Logistics

Indian pilots express doubts about resuming commercial services with 737 MAX in Jan

Ashwini Phadnis New Delhi | Updated on November 12, 2019 Published on November 12, 2019

Grounded Boeing 737 MAX aircraft in Seattle   -  REUTERS

Boeing’s announcement on Monday that it expects the grounded 737 MAX to resume commercial services in January, as it works to address questions from regulators over its documentation for revisions to the plane’s software, has met with scepticism in Indian aviation circles.

India is unlikely to allow the 737 MAX aircraft to start flying in the Indian skies from January next year. “It is quite unlikely as we have a lot of ground to cover,” a senior official of the Directorate General of Civil Aviation (DGCA) said.

It remains to be seen whether the European aviation regulator will allow the aircraft to fly in its territory, merely based on a certification given by the US authorities. Earlier this year, the European Aviation Safety Agency had said that it would conduct its own tests before allowing the MAX to fly in its skies.

The plane was grounded across the world in March last year, when a Lion Air and an Ethiopian airline aircraft crashed, killing 300 passengers. At that time and since then, lots of concerns have been raised by airlines, pilots and the flying public about the safety and design of the aircraft.

Meanwhile, Boeing is following its own plans and claims that MAX deliveries to airline customers could resume in December. The American aircraft manufacturer also said that it is working towards a final validation of the updated training requirements “which must occur before the MAX returns to commercial service, and which we now expect to begin in January.”

Indian pilots sceptical

Even as the manufacturer is moving ahead with its plans, pilots in India have expressed their doubts about whether the MAX can be re-certified to fly within the next seven weeks.

According to some pilots, there was little information about the new design. While one of the pilots commented that Boeing had given itself a very short deadline, another said that they only had the manufacturer’s claim that it had sorted out problems with the aircraft design. He, however, added that he would not be surprised if the process was completed in the first quarter of next year.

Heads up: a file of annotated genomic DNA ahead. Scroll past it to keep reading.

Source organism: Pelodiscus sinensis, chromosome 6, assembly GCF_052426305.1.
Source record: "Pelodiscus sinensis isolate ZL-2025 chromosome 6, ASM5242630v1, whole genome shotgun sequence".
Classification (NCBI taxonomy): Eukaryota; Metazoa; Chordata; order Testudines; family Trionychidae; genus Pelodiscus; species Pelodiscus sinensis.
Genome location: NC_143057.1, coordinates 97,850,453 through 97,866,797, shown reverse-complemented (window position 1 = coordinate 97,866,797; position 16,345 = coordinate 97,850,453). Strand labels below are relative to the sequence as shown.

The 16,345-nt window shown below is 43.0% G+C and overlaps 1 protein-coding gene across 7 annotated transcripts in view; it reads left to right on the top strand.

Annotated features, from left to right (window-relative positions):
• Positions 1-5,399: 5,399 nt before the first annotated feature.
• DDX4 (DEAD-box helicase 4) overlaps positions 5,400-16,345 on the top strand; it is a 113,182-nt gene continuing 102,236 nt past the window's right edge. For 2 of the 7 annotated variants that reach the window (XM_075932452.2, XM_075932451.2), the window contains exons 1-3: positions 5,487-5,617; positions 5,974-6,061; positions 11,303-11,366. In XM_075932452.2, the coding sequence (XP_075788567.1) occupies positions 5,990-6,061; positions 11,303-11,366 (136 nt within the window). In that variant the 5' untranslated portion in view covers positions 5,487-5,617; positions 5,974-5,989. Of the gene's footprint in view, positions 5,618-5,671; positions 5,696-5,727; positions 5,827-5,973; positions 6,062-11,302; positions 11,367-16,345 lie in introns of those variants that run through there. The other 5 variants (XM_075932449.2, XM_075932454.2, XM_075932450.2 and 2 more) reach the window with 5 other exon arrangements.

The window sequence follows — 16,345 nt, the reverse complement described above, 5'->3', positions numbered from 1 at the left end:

Captain P.P. Singh, Senior Vice-President, JetLite, pointed out that at first glance, it appeared that there was a gap between the timelines being projected by Boeing and its major US-based 737 Max customers, including Southwest Airlines. Whereas Boeing claims that it was possible for deliveries to commence by next month, Southwest and American Airlines had pushed the scheduled operation of their MAX aircraft to March 2020.

Boeing re-certification milestones

Perhaps what Boeing is banking on are the re-certification milestones that it has achieved so far, to be able to give the all-clear for the MAX aircraft to resume operations in January. Explains Captain Singh, “A careful examination shows that these positions (Boeing and American airlines’) are compatible, based on the re-certification milestones achieved so far. If Boeing has cleared the hardware and software modifications with FAA, it would be able to restart deliveries, as long as airlines agree to accept the planes, but not use them for carrying passengers till the other milestones, such as pilot training approval, are achieved.”

Read also: Boeing 737 MAX likely to resume operation in January

Other pilots opine that assuming a training footprint approval in January 2020, followed by approval by other regulators in due course “it should be feasible for US carriers to put the aircraft back in commercial service by March next year. This is, of course, the best case scenario if there are no further hiccups,” a pilot adds.

Another issue that is likely to muddy the waters for Boeing is that flyers may not be ready to fly on the MAX aircraft. This is an aspect that airlines with this variety of aircraft in their fleets will have to address.

For instance, at a briefing for the global media on October 25 in Chicago, a senior United Airlines official said the airline will “re-accommodate” customers not comfortable flying on the Boeing MAX aircraft.”

Published on November 12, 2019
This article is closed for comments.
Please Email the Editor